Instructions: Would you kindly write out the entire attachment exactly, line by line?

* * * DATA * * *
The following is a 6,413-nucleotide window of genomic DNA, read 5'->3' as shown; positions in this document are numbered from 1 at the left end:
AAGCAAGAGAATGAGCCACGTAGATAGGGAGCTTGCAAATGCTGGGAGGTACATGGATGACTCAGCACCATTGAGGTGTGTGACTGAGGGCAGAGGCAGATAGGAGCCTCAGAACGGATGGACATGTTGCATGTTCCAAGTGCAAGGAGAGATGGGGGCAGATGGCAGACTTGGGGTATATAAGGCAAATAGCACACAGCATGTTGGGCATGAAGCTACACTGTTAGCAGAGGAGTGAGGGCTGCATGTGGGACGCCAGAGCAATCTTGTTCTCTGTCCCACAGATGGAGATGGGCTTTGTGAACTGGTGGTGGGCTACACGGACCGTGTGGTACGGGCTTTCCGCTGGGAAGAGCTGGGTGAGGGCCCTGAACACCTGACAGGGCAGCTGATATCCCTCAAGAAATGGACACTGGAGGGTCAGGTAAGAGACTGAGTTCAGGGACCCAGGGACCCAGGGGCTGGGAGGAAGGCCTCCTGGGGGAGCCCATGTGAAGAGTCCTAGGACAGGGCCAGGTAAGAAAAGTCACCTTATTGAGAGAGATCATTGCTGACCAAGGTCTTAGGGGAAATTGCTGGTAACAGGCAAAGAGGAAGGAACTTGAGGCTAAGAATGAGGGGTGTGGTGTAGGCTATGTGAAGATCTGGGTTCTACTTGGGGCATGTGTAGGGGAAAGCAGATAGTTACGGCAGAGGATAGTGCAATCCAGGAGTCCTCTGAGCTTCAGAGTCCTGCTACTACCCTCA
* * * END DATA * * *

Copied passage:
The following is a 6,413-nucleotide window of genomic DNA, read 5'->3' as shown; positions in this document are numbered from 1 at the left end:
AAGCAAGAGAATGAGCCACGTAGATAGGGAGCTTGCAAATGCTGGGAGGTACATGGATGACTCAGCACCATTGAGGTGTGTGACTGAGGGCAGAGGCAGATAGGAGCCTCAGAACGGATGGACATGTTGCATGTTCCAAGTGCAAGGAGAGATGGGGGCAGATGGCAGACTTGGGGTATATAAGGCAAATAGCACACAGCATGTTGGGCATGAAGCTACACTGTTAGCAGAGGAGTGAGGGCTGCATGTGGGACGCCAGAGCAATCTTGTTCTCTGTCCCACAGATGGAGATGGGCTTTGTGAACTGGTGGTGGGCTACACGGACCGTGTGGTACGGGCTTTCCGCTGGGAAGAGCTGGGTGAGGGCCCTGAACACCTGACAGGGCAGCTGATATCCCTCAAGAAATGGACACTGGAGGGTCAGGTAAGAGACTGAGTTCAGGGACCCAGGGACCCAGGGGCTGGGAGGAAGGCCTCCTGGGGGAGCCCATGTGAAGAGTCCTAGGACAGGGCCAGGTAAGAAAAGTCACCTTATTGAGAGAGATCATTGCTGACCAAGGTCTTAGGGGAAATTGCTGGTAACAGGCAAAGAGGAAGGAACTTGAGGCTAAGAATGAGGGGTGTGGTGTAGGCTATGTGAAGATCTGGGTTCTACTTGGGGCATGTGTAGGGGAAAGCAGATAGTTACGGCAGAGGATAGTGCAATCCAGGAGTCCTCTGAGCTTCAGAGTCCTGCTACTACCCTCA